Jamaica PM says use prison sentences less

KINGSTON, Jamaica, July 25, 2008 – Jamaica’s Prime Minister Bruce Golding is advocating greater use of non-custodial sentences for non-violent crimes, even though he says his administration intends to remain tough on perpetrators of serious offences.

Mr Golding, who earlier this week announced a range of measures to deal with escalating crime in the country, said a jail sentence may not be necessary for crimes that do not involve malicious violence, such as “the kind of violence that perhaps takes place in a fit of anger that does not involve murder”.

“I do believe that we need to take a serious look at them because, to the extent that these are not persons who are threats to society, we can find some other way for them to complete their punishment, rather than having them crowd the prisons,” he added.

Mr Golding was speaking specifically to the question of space rationalisation in penal institutions, in light of the proposal to introduce legislation to specify that on conviction for serious gun crimes, a person will not be eligible for parole before 10 years.

The Prime Minister acknowledged that more persons would, in fact, be serving longer periods incarcerated under the proposed law, and that discussions had been held with the Commissioner of Corrections on this matter, in relation to space.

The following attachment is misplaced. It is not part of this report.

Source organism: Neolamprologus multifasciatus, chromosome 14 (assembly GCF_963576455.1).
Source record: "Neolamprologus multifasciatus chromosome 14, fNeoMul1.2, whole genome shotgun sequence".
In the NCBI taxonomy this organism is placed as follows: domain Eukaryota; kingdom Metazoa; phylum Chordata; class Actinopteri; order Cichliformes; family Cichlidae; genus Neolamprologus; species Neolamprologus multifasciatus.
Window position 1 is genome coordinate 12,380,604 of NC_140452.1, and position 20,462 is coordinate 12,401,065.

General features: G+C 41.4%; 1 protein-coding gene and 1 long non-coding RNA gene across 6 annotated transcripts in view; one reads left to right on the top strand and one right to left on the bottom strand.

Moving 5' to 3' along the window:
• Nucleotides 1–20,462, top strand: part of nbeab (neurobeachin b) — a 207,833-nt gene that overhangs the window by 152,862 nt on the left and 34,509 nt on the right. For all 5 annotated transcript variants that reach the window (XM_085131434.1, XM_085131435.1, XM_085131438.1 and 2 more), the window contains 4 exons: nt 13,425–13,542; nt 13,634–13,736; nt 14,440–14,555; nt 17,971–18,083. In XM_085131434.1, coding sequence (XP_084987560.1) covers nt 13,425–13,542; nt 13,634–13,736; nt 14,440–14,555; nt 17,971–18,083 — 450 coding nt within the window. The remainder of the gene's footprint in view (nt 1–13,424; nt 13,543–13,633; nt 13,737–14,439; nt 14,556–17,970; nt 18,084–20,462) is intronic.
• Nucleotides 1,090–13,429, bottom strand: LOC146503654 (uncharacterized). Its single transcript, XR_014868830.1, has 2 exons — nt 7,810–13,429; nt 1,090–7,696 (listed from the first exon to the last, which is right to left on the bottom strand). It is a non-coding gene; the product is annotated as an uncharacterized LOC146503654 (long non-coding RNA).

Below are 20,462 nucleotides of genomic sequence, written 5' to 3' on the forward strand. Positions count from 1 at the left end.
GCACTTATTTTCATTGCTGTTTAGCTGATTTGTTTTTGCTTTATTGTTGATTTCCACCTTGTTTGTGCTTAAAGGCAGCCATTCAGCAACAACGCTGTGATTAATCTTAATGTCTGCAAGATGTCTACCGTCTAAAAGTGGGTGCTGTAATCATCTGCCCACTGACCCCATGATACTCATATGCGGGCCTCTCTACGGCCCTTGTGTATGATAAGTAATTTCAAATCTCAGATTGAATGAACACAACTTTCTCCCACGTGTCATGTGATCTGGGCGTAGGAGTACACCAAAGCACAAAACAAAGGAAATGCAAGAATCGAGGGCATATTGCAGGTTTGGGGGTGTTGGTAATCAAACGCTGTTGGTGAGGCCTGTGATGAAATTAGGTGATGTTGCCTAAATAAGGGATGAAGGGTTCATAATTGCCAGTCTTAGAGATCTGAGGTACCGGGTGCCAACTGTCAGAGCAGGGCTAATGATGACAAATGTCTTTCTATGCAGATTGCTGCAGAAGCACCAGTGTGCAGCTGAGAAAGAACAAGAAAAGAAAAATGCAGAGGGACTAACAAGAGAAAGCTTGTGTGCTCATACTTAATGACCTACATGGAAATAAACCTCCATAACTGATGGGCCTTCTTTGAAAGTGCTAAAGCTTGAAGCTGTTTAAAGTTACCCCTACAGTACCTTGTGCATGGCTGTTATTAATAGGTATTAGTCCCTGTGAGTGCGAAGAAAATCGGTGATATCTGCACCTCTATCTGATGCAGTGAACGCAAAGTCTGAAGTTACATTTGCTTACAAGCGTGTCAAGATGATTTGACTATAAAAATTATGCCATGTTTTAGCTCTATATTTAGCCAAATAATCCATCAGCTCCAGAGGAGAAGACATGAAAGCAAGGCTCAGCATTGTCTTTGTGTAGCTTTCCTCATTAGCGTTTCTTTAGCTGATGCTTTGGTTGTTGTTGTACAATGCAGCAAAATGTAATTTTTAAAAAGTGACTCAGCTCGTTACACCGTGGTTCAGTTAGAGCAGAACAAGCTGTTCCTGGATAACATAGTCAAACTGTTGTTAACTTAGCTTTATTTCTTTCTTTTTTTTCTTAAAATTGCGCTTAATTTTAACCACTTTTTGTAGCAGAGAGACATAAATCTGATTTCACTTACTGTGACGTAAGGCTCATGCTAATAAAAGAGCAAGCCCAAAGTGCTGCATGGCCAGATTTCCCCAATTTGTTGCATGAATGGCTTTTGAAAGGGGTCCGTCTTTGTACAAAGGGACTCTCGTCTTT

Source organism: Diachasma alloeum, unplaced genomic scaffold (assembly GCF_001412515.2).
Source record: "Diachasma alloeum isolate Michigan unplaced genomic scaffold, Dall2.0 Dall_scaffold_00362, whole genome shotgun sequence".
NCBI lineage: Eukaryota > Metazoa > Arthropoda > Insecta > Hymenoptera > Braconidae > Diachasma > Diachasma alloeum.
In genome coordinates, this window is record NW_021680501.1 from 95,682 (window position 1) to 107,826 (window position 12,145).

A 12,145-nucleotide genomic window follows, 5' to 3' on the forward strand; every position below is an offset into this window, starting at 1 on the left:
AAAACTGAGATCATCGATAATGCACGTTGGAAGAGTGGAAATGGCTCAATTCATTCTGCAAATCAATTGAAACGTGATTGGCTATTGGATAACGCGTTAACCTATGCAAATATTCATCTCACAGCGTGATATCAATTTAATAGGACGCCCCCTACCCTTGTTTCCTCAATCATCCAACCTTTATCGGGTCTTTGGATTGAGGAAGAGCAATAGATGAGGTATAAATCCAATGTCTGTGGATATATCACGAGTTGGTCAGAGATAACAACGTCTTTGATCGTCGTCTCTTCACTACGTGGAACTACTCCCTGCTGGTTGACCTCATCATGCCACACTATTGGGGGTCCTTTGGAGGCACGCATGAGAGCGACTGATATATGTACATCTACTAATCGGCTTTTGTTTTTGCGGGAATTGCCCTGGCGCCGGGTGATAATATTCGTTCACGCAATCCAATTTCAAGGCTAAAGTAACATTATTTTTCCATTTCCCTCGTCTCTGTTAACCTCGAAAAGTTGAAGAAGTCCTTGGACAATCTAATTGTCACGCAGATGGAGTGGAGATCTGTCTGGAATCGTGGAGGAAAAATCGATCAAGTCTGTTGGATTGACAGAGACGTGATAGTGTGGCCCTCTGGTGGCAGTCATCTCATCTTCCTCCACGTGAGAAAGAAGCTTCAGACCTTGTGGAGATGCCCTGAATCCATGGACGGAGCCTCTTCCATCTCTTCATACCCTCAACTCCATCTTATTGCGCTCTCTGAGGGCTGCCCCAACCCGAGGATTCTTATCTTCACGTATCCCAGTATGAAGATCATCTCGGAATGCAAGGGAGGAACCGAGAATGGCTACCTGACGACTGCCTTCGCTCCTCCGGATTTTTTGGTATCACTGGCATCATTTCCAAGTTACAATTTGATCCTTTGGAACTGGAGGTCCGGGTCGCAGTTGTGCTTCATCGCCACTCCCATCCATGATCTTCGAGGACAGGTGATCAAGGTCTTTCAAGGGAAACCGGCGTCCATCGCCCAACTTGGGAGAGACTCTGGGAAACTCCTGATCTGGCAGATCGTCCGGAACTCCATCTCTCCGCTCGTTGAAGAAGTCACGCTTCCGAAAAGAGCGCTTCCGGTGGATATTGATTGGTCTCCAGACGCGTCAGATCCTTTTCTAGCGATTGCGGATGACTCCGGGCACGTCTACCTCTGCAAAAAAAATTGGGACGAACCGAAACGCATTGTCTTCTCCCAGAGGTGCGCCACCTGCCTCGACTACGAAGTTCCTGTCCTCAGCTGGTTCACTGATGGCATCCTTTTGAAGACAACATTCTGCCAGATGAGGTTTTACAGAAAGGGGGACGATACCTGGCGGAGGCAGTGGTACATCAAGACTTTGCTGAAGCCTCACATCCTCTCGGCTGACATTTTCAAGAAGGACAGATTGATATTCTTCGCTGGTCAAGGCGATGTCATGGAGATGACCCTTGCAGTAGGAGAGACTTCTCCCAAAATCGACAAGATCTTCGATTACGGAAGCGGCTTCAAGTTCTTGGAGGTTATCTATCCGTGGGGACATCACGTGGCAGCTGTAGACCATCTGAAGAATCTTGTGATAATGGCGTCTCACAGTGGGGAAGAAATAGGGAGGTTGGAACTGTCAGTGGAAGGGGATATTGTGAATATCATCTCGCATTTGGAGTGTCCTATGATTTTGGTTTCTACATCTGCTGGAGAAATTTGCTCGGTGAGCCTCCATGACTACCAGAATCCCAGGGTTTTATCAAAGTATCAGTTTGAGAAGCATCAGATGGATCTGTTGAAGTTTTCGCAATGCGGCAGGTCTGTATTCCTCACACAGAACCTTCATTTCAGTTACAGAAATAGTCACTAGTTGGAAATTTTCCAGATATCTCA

He said there are persons in prison who do not necessarily need to be incarcerated.
“There are various procedures by which they can be taken out of prison – not necessarily released; some of them can be committed to community service. There are some that I think really ought to be referred to the Governor-General,” he said.

“When a man was sentenced at a fairly senior age for a crime, and has now got to a point where he is old and for all intent and purposes, harmless, but he still has four more years to go, there are some instances in which I think some special consideration can be given.”

Among the measures which Prime Minister Golding announced in Parliament to arrest crime in Jamaica were longer prison terms for gun crimes, a tripling of the time period suspects can be held in custody, tougher bail conditions and the use of DNA evidence in solving crimes.